2B – Did you ever think the trading deadline would pass without the Yankees acquiring a superstar? I guess we’ll have to wait until the end of August, once the waiver wire closes, to fully evaluate who won/lost this year’s version of let’s make a deal. For now, the clubhouse leaders are (in no particular order): Rangers, Indians, Mets, Rockies, and Giants. I could have put the Boston Red Sox on this list if I weren’t staunchly opposed to the whole Erik Bedard experience. When he pitched for the Orioles a few years back he was more than capable of double digit K’s every time he took the mound. The problem for Bedard in Baltimore was that he was equally capable of pulling his latissimus dorsi or, even worse, slowly sulking off the mound in the 3rd inning after being pulled for ineffectiveness. And, are we sure he’s even healthy? Or that he’s ready to take the ball in a big game?

3B – I could have put both the Braves and Phillies on the list of trading deadline winners, except I’m not quite sure how much of a difference Hunter Pence and Michael Bourn will make heading down the home stretch. Bourn to the Braves makes a lot of sense because he adds a tremendous amount of speed and defense to a lineup that was very well balanced to begin with. I don’t really see how Pence to the Phillies makes all that much of a difference. With their excellent starting pitching they were most likely going to win the NL East regardless of the moves they made. All I know about Pence is that he is a versatile player, with power and speed, who also happens to wear only one batting glove. We need someone to compile a list of “Best MLB players to wear only one batting glove”. I feel like Pete Rose should be somewhere near the top of that list. Any other suggestions?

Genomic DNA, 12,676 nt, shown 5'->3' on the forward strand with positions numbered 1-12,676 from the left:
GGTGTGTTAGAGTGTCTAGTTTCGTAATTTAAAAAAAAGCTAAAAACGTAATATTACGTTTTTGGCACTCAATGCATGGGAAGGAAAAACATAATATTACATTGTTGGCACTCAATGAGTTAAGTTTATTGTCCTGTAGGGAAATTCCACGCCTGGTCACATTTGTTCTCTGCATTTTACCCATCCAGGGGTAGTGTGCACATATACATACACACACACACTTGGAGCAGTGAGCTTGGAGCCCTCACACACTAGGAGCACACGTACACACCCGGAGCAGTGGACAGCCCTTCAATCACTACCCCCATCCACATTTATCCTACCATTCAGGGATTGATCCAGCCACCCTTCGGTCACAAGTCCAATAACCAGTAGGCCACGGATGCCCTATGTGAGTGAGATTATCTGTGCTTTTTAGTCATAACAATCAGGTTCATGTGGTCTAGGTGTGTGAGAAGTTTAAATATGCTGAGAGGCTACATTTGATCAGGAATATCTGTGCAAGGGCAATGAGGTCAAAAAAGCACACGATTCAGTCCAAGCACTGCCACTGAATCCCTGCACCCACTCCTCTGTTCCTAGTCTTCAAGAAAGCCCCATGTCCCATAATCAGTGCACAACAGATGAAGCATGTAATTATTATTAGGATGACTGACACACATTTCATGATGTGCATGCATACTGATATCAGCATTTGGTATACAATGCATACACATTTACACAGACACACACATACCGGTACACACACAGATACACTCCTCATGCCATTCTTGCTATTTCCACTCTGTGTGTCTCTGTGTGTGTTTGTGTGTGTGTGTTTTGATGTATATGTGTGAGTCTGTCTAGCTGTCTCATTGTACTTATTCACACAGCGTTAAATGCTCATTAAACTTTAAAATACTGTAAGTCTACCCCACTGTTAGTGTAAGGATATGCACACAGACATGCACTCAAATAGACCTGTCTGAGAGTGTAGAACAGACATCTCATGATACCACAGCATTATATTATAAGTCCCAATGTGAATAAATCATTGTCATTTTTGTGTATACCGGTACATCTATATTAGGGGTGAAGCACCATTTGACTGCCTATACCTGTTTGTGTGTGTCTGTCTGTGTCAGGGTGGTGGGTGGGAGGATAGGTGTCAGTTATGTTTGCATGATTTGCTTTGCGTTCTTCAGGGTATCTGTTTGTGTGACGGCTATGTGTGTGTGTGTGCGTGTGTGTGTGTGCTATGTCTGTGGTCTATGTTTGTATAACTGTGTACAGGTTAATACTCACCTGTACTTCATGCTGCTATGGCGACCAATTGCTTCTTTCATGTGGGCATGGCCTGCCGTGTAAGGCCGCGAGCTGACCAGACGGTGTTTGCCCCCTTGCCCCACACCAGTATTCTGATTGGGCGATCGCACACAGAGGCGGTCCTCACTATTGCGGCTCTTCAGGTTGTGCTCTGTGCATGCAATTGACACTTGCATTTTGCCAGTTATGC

HR – Switching leagues for a second, I’ll have plenty more to come on the NFL free agent madness later this week but for now here are just a few quick hits. 1) What is Bill Belichick thinking? Albert Haynesworth doesn’t enjoy playing football and Ochocinco lost that step two seasons ago. Looks like a couple of desperate moves by a coach driven for at least one more Super Bowl before Tom Brady hands the keys over to Ryan Mallett. 2) Like the Plaxico Burress to the Jets move. Not sure if he still stretches the field like he did before prison but he should help to make up for the loss of Braylon Edwards. Of greater concern to Jets fans should be the loss of Brad Smith to the Buffalo Bills. New York is going to miss the “Swiss Army Knife” and I hope for his sake that Buffalo will figure out a way to take advantage of his wide array of skills.